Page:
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Business of Law

  • November 9, 2018

    Newly Blue Texas Appeals Courts Could Benefit Plaintiffs

    The election of more than two dozen Democratic judges to Texas' Republican-dominated intermediate courts of appeal in the midterm elections could mean litigants will see more deference to trial court judgments and more consumer-friendly rulings, experts say.

  • November 9, 2018

    Gibson Dunn Launches Gaming Practice After High Court Win

    Months after securing a U.S. Supreme Court decision that felled a major barrier to sports betting, Gibson Dunn & Crutcher LLP said Thursday it was launching an international betting and gaming practice.

  • November 9, 2018

    15 Minutes With American Express' Chief Legal Officer

    An All-American in track and field, Laureen Seeger says the competitiveness from the sport has been beneficial to her career. Here, the top lawyer at American Express Co. explains what she’s doing to level the playing field in the legal industry, and at what point she thinks it will be clear the profession has reached the finish line on improving diversity and inclusion.

  • November 9, 2018

    Hogan Lovells Suspends Partner For Watching Porn At Work

    A partner in Hogan Lovells’ London office has been suspended for watching adult videos at work, the firm confirmed Friday, adding that it will be tightening its policies for what employees can view online.

  • November 9, 2018

    GC Cheat Sheet: The Hottest Corporate News Of The Week

    General counsel from Uber, PayPal and dozens of other companies backed the California Bar Association's proposed pro bono changes, Google announced it plans to end forced arbitration for sexual harassment and assault claims, and a new report found that law departments of all sizes are currently handling a majority of their legal needs in-house. These are some of the stories in corporate legal news you may have missed in the past week.​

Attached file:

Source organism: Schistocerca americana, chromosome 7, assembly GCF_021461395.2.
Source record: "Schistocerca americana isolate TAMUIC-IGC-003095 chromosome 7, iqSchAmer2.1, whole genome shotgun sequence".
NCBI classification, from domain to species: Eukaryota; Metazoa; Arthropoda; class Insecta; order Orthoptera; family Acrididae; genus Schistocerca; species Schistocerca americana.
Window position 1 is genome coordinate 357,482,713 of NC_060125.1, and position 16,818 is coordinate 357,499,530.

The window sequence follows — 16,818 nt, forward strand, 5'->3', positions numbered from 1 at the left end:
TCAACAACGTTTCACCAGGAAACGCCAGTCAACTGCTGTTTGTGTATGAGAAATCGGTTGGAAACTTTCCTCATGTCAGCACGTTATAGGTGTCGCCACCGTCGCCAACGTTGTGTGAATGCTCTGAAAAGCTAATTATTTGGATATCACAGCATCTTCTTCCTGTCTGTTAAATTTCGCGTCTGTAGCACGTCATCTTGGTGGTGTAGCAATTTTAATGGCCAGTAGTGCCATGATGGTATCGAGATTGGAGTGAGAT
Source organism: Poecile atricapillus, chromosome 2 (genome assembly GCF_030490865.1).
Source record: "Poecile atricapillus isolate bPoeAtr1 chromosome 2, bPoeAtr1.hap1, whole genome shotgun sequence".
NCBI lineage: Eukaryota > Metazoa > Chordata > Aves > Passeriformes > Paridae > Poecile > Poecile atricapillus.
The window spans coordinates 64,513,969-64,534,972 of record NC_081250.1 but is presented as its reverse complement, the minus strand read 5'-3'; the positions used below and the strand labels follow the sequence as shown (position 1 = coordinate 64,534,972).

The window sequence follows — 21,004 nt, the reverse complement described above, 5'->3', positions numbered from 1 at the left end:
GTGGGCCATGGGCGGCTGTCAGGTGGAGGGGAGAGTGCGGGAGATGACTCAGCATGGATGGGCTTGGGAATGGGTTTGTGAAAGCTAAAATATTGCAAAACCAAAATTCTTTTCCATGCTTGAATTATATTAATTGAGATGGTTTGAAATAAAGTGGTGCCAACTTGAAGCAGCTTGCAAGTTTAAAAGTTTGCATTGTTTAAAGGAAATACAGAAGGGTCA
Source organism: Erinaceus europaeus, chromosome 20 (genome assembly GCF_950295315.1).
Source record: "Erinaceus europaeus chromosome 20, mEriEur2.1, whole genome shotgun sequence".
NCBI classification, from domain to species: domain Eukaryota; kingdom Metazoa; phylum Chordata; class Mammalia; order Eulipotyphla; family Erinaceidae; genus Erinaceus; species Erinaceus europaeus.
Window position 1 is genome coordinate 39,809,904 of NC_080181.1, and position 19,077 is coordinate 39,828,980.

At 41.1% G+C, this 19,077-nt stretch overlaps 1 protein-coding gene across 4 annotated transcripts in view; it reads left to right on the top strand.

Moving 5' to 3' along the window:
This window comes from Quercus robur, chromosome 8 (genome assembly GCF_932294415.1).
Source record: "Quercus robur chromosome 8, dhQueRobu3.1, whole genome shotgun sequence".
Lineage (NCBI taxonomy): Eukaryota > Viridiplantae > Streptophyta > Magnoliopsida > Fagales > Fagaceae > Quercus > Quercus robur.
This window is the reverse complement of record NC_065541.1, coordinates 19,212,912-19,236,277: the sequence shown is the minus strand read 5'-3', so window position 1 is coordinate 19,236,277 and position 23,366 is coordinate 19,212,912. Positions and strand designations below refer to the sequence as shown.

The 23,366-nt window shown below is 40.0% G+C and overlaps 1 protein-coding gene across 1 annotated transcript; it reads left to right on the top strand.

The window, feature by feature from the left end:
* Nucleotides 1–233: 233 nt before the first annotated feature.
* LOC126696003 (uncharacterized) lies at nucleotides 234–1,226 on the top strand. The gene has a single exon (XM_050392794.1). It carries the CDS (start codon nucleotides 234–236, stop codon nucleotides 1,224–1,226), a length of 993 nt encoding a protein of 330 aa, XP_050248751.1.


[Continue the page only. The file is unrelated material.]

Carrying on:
• November 9, 2018

    Ginsburg Home From Hospital After Cracking 3 Ribs In Fall

    Justice Ruth Bader Ginsburg has been discharged from the hospital and is "doing well" after suffering three fractured ribs in a fall Wednesday evening, U.S. Supreme Court spokeswoman Kathleen Arberg said in a statement Friday morning.

  • November 8, 2018

    Atty Left MoneyGram Files In Stolen Hummer, Co.'s Suit Says

    A lawyer whom MoneyGram International Inc. hired to collect third-party debts breached his duty to protect client data by leaving sensitive documents unattended in a “tricked-out Hummer” that was stolen from a hotel parking lot, according to a suit filed in New Mexico federal court Wednesday.

  • November 8, 2018

    Uber, Salesforce GCs Support Calif. Bar Pro Bono Changes

    More than two dozen legal executives from companies like Uber, Salesforce, Macy's and PayPal expressed their support for the State Bar of California's proposed changes that would loosen rules governing a registered in-house counsel's ability to do pro bono work in the state.